By Joe Tidy and Benedict Garman
Nato is assessing the impact of a data breach of classified military documents being sold by a hacker group online.
The data includes blueprints of weapons being used by Nato allies in the Ukraine war.
Criminal hackers are selling the dossiers after stealing data linked to a major European weapons maker.
MBDA Missile Systems admitted its data was among the stash but claimed none of the classified files belong to the firm.
The pan-European company, which is headquartered in France, said its information was hacked from a compromised external hard drive, adding that it was cooperating with authorities in Italy, where the data breach took place.
It is understood investigations are centred around one of MBDA's suppliers.
In a statement, a Nato spokesperson said: "We are assessing claims relating to data allegedly stolen from MBDA. We have no indication that any Nato network has been compromised."
Cyber criminals, operating on Russian and English forums, are selling 80GB of the stolen data for 15 Bitcoins (approximately £273,000) and claimed to have sold the stash to at least one unknown buyer so far.
In their advert for the stolen data, the hackers claimed to have "classified information about employees of companies that took part in the development of closed military projects" as well as "design documentation, drawings, presentations, video and photo materials, contract agreements and correspondence with other companies".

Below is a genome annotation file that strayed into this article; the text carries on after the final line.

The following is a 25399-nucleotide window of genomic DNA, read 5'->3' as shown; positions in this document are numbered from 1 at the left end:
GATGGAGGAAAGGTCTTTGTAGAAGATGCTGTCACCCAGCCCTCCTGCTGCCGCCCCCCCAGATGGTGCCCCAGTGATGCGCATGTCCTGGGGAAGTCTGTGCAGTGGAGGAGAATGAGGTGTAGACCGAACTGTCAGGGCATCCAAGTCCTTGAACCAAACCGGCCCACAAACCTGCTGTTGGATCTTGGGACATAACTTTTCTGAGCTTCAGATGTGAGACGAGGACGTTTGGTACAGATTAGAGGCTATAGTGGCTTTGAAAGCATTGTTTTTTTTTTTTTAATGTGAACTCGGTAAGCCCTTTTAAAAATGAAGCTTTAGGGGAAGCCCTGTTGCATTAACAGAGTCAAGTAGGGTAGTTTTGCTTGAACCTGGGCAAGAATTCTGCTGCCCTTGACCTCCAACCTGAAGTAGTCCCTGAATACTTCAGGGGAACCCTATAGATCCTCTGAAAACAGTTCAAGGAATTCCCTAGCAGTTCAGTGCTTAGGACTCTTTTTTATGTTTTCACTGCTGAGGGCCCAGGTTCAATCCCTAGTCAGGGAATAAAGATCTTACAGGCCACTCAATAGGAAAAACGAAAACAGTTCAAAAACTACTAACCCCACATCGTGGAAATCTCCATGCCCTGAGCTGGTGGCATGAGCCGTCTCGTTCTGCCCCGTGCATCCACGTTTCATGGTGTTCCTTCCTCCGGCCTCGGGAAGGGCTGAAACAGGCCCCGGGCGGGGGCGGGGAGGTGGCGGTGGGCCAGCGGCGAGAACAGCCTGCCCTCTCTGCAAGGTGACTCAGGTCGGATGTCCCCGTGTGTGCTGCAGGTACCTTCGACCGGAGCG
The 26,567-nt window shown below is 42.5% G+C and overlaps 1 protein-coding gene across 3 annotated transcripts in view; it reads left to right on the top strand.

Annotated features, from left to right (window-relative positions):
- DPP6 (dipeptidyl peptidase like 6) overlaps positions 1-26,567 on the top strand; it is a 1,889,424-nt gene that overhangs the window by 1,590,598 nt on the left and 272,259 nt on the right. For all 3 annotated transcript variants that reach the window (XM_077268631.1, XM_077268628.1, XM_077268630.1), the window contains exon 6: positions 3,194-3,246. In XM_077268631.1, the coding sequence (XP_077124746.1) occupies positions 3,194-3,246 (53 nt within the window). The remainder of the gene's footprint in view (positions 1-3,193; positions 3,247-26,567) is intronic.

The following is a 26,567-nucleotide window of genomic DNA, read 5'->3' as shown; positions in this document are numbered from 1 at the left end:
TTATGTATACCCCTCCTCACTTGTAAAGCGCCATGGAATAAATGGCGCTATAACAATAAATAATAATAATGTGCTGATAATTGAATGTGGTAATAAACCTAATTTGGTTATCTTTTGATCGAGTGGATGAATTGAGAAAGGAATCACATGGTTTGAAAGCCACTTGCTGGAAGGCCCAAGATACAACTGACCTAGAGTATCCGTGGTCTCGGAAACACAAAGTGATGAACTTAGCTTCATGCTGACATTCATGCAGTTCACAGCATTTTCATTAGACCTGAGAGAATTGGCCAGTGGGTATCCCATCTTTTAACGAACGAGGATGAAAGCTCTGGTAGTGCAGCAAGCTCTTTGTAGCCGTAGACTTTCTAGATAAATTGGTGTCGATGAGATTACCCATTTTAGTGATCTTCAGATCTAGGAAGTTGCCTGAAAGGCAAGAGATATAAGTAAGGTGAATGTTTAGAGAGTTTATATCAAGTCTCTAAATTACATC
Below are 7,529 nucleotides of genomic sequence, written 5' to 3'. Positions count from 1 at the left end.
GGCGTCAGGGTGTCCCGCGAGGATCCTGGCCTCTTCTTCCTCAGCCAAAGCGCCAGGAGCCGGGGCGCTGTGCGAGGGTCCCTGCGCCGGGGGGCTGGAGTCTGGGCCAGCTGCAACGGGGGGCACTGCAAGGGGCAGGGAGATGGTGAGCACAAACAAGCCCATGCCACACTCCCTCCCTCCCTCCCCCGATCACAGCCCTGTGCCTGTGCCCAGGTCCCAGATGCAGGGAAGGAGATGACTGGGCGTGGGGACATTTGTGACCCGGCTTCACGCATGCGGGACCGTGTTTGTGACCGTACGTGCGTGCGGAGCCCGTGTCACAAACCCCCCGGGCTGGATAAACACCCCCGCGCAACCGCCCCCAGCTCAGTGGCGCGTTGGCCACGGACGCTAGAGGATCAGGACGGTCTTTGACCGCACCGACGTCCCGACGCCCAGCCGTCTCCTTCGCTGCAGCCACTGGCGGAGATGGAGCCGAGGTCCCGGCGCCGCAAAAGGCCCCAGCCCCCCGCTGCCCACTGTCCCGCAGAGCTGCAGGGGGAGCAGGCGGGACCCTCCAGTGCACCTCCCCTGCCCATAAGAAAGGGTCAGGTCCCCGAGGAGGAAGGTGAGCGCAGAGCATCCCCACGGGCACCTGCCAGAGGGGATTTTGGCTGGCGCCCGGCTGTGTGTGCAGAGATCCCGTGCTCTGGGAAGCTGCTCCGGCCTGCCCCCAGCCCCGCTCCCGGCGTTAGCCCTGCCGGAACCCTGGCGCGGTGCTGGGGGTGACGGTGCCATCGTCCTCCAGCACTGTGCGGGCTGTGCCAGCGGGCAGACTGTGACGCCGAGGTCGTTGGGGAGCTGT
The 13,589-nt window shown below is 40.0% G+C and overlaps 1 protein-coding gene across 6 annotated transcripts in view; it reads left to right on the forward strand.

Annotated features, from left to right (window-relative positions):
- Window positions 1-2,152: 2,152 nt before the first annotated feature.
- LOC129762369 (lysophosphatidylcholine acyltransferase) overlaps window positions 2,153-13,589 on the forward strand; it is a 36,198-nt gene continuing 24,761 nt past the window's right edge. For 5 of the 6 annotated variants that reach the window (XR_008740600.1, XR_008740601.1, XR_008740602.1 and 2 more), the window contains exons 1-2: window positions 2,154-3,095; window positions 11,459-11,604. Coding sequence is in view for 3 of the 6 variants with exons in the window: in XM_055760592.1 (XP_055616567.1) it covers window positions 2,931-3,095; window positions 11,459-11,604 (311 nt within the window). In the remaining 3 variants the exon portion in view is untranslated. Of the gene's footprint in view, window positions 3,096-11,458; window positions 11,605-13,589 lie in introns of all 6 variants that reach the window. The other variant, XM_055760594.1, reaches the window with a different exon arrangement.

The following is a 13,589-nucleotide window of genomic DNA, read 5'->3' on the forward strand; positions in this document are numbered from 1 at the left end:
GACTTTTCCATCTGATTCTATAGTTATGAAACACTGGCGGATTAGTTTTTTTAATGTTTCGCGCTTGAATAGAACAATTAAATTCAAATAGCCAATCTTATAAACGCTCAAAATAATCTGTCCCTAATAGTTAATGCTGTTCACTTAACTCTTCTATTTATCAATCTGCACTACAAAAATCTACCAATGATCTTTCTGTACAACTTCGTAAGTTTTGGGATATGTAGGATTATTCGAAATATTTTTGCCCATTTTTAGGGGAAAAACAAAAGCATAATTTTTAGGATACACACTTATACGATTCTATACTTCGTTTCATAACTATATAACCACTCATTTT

A free 50MB sample of the data, seen by the BBC, includes documents labelled "NATO CONFIDENTIAL", "NATO RESTRICTED" and "Unclassified Controlled Information".
In addition to the sample, the criminals supplied additional documents by email, including two marked "NATO SECRET".
Nato's classification levels are:
The hackers would not confirm whether or not the material had come from more than one hacked source.
The files, which the BBC has not been been able to independently verify, detail a "communications intelligence" mission by a US air squadron carried out at the end of 2020 in Estonia over the Baltics.
It includes the call logs, full name, phone number and GPS coordinates of a person allegedly at the centre of the operation.
A former Nato official said: "There's a lot of over-classification in Nato but these labels matter. They are applied by the originator of the information and NATO SECRET is not applied lightly.
"This really is the kind of information Nato doesn't want out there in the public."
He added that the chances of the documents having been declassified were slim bearing in mind most of the files appeared to have been created between 2017 and 2020.
The sample files also included a presentation that appeared to detail the inner workings of the Land Ceptor CAMM (Common Anti-Air Modular Missile), including the precise location of the electronic storage unit within it.
One of these was recently sent to Poland for use in the Ukraine conflict as part of the Sky Sabre system and is operational.
MBDA Missile Systems has not disputed that its information had been breached but said: "The company's internal verification processes indicate that the data made available online are neither classified data nor sensitive."
However, some of the documents known to have been stolen from MBDA are labelled as "proprietary information not to be disclosed or reproduced".
MBDA Missile Systems was created in December 2001 after the merger of missile systems companies in France, Italy and the UK.
It has has 13,000 employees and is a joint venture of Airbus, BAE Systems and Leonardo.
Last year it posted revenue of £3.5bn and counts the UK Ministry of Defence, US military, the European Union and Nato as customers of its weapons systems.
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By Joe Tidy and Benedict Garman